Hot Equipment & Cool New Technology: Appliances

Of course no matter how terrific a kitchen looks, you need the right appliances to make it all work. “There’s no perfect setup,” says Fred Albano, president since 1997 of family-owned Albano Appliance and Service in Pound Ridge. “You have to find the one that best fits your lifestyle.” Albano points to the old family fridge as one appliance undergoing dramatic changes. Perhaps the most exciting trend is what he calls the “disassembling” of the unit. “Instead of the box getting bigger and bigger,” he says, “now, we’re breaking it up into pieces and putting them in all the places where they are needed, particularly ‘breaking off’ the freezer and putting it out of the main line of fire.” So instead of a 48-inch unit, for instance, he’ll recommend a 24- or 30-inch refrigerator-only column, with the freezer placed elsewhere in the room. Why? “The main reason is that the chef wants more counter space where all the work happens,” he says, “and while they might go into the refrigerator 10 times in one meal prep, they don’t often go into the freezer.” By switching out a 4-foot-wide fridge for a 30-inch one, a significant amount of counter space is gained. Other new refrigeration trends include the increased use of separate refrigerator drawers, fully integrated or hidden units (“You don’t see any compressor or hinges—it’s perfectly flush with the adjoining cabinetry”), and convertibility, or being able to convert parts of a refrigerator to a freezer or wine storage as needed. 

Refrigerator “columns,” with units built into the wall, flank a wine-storage unit.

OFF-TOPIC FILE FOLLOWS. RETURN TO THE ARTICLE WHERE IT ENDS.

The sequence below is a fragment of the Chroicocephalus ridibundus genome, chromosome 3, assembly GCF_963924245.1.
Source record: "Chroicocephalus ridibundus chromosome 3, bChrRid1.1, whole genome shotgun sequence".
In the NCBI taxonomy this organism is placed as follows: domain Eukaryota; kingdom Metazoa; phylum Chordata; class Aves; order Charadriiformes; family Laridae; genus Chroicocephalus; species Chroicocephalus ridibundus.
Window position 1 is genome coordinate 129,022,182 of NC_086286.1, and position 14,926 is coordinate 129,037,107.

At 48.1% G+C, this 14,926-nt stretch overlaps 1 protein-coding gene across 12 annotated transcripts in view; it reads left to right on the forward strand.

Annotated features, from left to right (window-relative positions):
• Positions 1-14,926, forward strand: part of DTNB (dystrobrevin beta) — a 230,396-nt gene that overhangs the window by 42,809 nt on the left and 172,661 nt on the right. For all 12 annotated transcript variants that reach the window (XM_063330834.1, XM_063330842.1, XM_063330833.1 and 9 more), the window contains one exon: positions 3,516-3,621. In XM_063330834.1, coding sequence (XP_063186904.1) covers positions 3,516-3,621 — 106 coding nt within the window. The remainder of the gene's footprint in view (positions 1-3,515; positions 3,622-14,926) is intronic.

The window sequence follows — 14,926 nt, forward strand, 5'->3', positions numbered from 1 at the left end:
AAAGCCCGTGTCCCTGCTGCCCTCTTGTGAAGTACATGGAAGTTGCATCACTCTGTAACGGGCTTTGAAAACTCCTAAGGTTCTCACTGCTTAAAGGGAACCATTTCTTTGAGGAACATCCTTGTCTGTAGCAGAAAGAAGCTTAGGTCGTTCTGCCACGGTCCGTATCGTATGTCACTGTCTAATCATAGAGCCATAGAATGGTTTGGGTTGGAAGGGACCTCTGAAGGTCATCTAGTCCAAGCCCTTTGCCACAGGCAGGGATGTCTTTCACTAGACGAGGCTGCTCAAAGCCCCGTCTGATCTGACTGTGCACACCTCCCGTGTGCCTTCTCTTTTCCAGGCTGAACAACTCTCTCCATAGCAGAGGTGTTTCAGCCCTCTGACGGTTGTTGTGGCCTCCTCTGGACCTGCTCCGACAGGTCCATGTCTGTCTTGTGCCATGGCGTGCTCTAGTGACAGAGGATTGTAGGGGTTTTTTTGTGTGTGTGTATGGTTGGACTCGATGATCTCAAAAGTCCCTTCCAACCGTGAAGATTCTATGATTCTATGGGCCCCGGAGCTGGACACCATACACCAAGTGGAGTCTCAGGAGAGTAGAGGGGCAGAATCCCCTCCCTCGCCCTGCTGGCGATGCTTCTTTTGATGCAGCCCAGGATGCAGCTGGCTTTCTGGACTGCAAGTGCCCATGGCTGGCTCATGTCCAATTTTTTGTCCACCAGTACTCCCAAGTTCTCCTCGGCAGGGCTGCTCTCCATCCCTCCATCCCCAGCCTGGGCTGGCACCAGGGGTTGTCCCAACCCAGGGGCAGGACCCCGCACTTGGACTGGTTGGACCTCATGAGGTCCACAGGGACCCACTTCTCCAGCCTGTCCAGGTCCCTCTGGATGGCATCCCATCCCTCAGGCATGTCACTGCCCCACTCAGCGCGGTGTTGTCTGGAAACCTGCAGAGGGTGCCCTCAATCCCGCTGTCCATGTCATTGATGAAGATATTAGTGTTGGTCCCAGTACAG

Exciting things are happening to other appliances as well. “The steam oven is the biggest revolution in the home kitchen,” says Albano. “It does everything that the microwave does except heat up a cup of coffee or make popcorn—but the quality of the food is much better. It’s particularly good for ‘refreshing’ food from the day before.” Traditional double ovens are primarily a thing of the past, adds Albano, whose preference is pairing a specialty convection oven—particularly good for baking and roasting—with a steam oven or a 240-volt microwave/convection combination. Albano adds that under-the-counter drawer configurations are growing in popularity for microwaves, where they are less conspicuous and take up much less room. He also notes an increase in the popularity of induction cooktops (“It offers the performance of gas—it’s as fast or faster than gas and as responsive in cooling off—with the easy clean up of electric”) and the return of a modular platform that might combine two gas burners with two electric coils, or maybe a barbeque or steakhouse-style griddle. And new for dishwashers is the addition of a second, smaller 18-inch unit in a butler’s pantry or wherever glassware is stored, a plus when entertaining. Finally, says Albano, every kitchen should include a wine-storage cooler for resale value.


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